Smulders’ work shows not only landscape motifs but also the vigour that is evident in nature. In fact, his paintings reveal the interaction between two sorts of nature: there is the natural effect of art that is as uninhibited as possible, and this competes on the canvas with the age-old design that characterises living nature. His work looks like a dynamic tissue of organic forms but it could also be regarded as abstract, a work that does not refer directly to nature at all.

You could say about Smulders’ paintings: “They are nature’s fabric, having the unity you would expect from nature”. The struggle between image and material, and between structure and chaos is palpable when you look at his work. He wants the image to become paint and paint to become the image. There is certainly a suggestion of figurative work in his paintings, but only beneath the surface. The figurative and the abstract are experienced simultaneously in the canvas.

On a personal note. I like his older work better, but Smulders is a great artist to admire and collect. has some publications available.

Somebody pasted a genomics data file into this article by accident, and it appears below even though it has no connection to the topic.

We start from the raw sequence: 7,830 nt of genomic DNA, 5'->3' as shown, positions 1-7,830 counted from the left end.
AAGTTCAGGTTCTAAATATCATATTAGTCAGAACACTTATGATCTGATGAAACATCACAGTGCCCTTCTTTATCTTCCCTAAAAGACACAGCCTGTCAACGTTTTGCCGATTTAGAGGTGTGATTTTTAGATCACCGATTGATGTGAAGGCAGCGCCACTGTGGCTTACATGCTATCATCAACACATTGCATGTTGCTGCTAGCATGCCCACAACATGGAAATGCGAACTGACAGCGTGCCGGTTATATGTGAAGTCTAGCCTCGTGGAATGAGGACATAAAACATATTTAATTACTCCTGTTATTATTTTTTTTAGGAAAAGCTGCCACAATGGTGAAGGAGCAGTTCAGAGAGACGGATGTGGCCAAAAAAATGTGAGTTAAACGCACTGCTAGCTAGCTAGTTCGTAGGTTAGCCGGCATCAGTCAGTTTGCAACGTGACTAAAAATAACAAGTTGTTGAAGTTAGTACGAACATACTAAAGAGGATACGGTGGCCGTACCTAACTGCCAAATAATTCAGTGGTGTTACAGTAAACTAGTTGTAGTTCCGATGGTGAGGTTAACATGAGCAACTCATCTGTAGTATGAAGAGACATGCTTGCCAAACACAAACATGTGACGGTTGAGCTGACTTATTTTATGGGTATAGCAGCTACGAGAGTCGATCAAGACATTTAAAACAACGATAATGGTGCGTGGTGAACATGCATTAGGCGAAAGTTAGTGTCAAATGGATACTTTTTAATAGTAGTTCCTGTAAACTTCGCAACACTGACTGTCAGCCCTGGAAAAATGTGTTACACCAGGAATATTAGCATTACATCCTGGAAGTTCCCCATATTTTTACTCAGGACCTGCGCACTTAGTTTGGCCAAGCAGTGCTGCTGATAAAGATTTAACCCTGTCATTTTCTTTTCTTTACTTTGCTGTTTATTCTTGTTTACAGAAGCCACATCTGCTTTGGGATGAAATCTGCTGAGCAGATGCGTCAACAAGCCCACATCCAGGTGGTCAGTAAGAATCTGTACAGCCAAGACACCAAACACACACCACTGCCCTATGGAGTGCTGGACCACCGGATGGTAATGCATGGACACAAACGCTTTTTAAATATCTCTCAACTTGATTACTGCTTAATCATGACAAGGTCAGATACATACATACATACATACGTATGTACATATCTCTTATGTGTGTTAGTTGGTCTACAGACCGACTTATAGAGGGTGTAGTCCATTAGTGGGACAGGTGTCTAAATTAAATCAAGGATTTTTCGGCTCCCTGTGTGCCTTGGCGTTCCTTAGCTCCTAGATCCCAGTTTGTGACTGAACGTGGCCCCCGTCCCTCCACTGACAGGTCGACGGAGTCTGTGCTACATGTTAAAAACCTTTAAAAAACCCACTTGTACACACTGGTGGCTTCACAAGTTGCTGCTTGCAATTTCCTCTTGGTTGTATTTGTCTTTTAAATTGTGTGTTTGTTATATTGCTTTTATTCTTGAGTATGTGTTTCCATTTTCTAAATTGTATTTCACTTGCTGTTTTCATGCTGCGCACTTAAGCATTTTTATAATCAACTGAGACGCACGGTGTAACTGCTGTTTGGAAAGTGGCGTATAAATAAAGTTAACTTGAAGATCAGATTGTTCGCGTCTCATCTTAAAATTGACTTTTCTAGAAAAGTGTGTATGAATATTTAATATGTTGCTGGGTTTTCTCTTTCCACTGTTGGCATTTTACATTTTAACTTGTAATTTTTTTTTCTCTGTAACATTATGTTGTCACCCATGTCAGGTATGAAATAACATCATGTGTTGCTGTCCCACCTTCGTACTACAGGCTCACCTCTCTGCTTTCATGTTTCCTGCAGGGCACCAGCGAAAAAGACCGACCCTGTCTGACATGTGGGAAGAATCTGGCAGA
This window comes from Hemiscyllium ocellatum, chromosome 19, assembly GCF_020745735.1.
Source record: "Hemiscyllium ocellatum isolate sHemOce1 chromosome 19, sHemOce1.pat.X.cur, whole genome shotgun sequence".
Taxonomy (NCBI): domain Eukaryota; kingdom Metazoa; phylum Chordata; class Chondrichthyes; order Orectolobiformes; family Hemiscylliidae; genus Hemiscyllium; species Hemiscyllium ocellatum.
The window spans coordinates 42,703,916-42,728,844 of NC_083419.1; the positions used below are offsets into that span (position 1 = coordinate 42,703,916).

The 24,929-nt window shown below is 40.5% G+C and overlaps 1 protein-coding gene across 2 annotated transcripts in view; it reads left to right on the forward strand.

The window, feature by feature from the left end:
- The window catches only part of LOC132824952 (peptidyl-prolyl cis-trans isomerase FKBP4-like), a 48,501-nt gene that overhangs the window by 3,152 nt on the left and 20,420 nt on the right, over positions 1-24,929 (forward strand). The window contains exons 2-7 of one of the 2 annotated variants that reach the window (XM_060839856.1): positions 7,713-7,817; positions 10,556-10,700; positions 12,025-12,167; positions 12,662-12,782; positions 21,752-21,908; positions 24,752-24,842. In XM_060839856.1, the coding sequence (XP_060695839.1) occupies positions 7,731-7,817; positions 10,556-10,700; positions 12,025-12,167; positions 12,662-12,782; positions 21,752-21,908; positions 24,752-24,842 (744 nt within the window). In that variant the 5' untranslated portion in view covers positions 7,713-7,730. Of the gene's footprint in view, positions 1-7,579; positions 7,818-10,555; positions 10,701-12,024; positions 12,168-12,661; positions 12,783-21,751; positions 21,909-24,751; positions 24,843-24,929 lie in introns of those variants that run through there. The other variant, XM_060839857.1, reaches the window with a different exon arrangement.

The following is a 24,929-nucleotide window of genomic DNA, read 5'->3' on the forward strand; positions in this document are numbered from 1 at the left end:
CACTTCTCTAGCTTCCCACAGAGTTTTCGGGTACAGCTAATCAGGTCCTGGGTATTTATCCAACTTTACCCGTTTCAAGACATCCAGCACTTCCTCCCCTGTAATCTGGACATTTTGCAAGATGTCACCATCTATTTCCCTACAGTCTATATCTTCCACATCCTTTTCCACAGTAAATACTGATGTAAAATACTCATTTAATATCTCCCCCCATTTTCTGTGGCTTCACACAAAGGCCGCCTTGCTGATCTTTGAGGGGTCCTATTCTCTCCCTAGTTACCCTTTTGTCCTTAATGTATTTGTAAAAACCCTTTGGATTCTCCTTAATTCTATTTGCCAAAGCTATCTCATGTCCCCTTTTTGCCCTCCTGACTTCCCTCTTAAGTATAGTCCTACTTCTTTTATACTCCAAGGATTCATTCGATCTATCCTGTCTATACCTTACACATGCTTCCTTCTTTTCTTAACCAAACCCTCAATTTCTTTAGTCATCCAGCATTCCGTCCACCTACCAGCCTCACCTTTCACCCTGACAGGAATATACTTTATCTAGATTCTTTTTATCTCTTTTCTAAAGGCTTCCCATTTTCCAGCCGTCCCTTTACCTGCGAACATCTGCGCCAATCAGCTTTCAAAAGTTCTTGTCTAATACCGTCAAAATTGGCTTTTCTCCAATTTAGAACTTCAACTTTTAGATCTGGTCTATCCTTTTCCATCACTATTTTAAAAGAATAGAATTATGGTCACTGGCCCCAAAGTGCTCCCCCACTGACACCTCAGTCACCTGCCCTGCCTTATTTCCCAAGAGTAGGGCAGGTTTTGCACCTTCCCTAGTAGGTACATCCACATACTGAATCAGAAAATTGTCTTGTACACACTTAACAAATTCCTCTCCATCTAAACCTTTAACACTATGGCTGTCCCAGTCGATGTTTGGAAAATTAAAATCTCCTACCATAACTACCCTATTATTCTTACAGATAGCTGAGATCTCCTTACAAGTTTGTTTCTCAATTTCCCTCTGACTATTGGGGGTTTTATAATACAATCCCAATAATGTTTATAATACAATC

smulders schoots


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Richard Mortensen (1910-1993)

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Richard Strange Mortensen was born in Copenhagen, Denmark. He studied between 1931 and 1932 at the Royal Danish Academy of Art in Copenhagen. Influenced by the works of Wassily Kandinsky, he developed an abstract art style. In Copenhagen, Mortensen was joint founder of the “Linien” school of abstract painters.

In 1937, he undertook a study trip to Paris, where he met pioneers of surrealism, such as Roger Vitrac, Gala Éluard, Michel Leiris, Antonin Artaud, Raymond Queneau and André Masson. During the Second World War, Mortensen’s works reflected the violence of Europe. After the death of his wife Sonja Hauberg, in 1947 moved to Paris remaining there until 1964. Together with Robert Jacobsen, Mortensen became connected to the Galerie Denise René in Paris, which became famous for concrete art. His later works are concrete works of art characterised by large, clear, bright colour surfaces. After his return to Denmark in 1964, he received a professorship at the Royal Danish Academy of Art in Copenhagen, which he held until 1980.